I wish I could help everyone who comes to me with a problem, but I can’t. People get scammed all the time, then want to hire a lawyer to sue the scammer for damages. Is that ever possible? Sure, but most scams these days occur online and are specifically designed to leave the victim without a remedy. Typically, the scammer communicates through technology that conceals his identity, making it impossible to locate his whereabouts to serve him with suit papers. If you are able to trace the scammer, he’s often found in a foreign country outside the jurisdiction of U.S. courts. Money sent to scammers is often wired to overseas accounts in irreversible transactions. In short, most scam victims will never be able to obtain justice, no matter how many high-priced lawyers are retained to seek it. The best way to protect yourself is to not get scammed in the first place. No one is immune from a clever scam but there are lots of tell-tale signs that everyone should know to minimize the likelihood of falling victim to one. So here I present the top ten ways to know when someone is trying to scam you.
I can’t tell you how many times people have called my office with questions about exactly how many gift cards they’re supposed to buy or exactly which account they need to wire money to in order to obtain the inheritance or other financial benefit “Lee Berlik” told them they’re entitled to. Inevitably, these people received an email from someone using my name and an email address designed to resemble something the scammer presumes I might use, like “LeeBerlikLawOffices@gmail.com” or “AttorneyBerlik@yahoo.com.” Scams often begin with the scammer pretending to be someone or something he isn’t. Scammers might send an email posing as a bank or government entity in an effort to trick the victim into revealing personal financial information or social security numbers. How can you avoid being tricked? Be skeptical. Any time you receive an unusual email asking you to do something (like send money or “update account details”) or provide information of any kind, don’t just look at the name of the supposed sender–examine the actual email address the sender used. Your first clue to a potential scam might be an email coming from a free email provider like Gmail or Yahoo. The Royal Family of Brunei isn’t going to contact you through a Gmail account and neither is the IRS. To ensure you’re dealing with the person the sender claims to be, look up the person’s legitimate contact information yourself; don’t reply to the email you received. For example, if a bank seemingly emails you and asks you to verify certain information, delete the email but log in to your bank’s online portal and see if you have any messages.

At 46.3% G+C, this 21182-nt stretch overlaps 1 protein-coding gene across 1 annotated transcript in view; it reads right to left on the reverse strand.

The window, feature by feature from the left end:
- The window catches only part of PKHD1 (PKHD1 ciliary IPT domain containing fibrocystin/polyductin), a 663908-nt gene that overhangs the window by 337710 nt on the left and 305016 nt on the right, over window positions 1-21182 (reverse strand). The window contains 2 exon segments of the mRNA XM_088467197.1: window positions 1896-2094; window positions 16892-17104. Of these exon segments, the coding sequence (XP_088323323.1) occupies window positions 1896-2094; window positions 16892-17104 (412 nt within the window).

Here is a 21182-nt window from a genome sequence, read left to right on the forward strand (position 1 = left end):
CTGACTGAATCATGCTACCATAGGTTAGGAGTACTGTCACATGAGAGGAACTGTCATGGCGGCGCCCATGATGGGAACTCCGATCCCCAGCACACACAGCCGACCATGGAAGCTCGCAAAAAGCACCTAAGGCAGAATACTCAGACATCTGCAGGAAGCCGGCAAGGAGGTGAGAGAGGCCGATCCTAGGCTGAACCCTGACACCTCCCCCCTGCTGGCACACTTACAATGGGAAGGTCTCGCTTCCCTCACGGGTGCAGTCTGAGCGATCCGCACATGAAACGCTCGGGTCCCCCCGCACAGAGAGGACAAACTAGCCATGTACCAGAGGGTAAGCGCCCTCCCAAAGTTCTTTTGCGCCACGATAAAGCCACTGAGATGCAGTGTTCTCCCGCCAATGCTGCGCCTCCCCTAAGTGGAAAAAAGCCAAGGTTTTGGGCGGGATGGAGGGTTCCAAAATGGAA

2. Getting Charged a Fee to Receive a Benefit
These emails often begin with too-good-to-be-true news that you’ve inherited a large amount of money from a long-lost relative, or you’ve won some kind of contest, or you’re entitled to some other valuable benefit. You know it’s probably a scam, however, when you realize there’s a catch: you have to pay a fee in order to receive the benefit. The explanation might sound legitimate. Perhaps it seems to make logical sense that one should have to pay $10,000 in “inheritance taxes” before being entitled to collect a million-dollar inheritance, or that one should have to pay $1000 in “processing fees” to be able to collect a prize. Don’t fall for it. If you’ve really won a prize, that prize isn’t going to cost you anything. If you are legally entitled to receive some amount of money, you won’t have to pay a fee to collect it.
3. Requests for Money
Anytime anyone asks you for money through an electronic communication like email, text, or messaging app, red flags should go up. First of all, you never really know who you’re dealing with when communicating online (see Impersonation, above). Be aware that the handsome gentleman from Italy you’ve been talking to over Facebook Messenger for the past six months might not be who he says he is. As soon as he writes that he needs you to send him money for some unfortunate predicament he has found himself in, that’s the signal that something is amiss and you might actually be dealing with a criminal who has been carefully planning this online “relationship” for the sole purpose of building up to the moment you might actually be inclined to send him money without suspicion. Your nephew lost his passport and is stuck in India unless you wire him $5000 so he can pay the government fees he needs to pay to get home? Don’t do it. That’s not really your nephew.
4. Requests for Odd Forms of Payment
Suppose the request for money itself doesn’t seem out of the ordinary. Be alarmed, however, if the person you owe money to resists getting paid with a check or credit card. What legitimate organization asks to be paid in gift cards? Or Bitcoin? Or Western Union? There are some exceptions to this rule, but be very cautious any time you are asked to pay money in an unconventional way. Why? These alternate payment methods are difficult to reverse and difficult to trace. That’s why criminals like to use them. If you pay someone in gift cards, you should assume that you will never get that money back.
5. Requests for Personal or Financial Information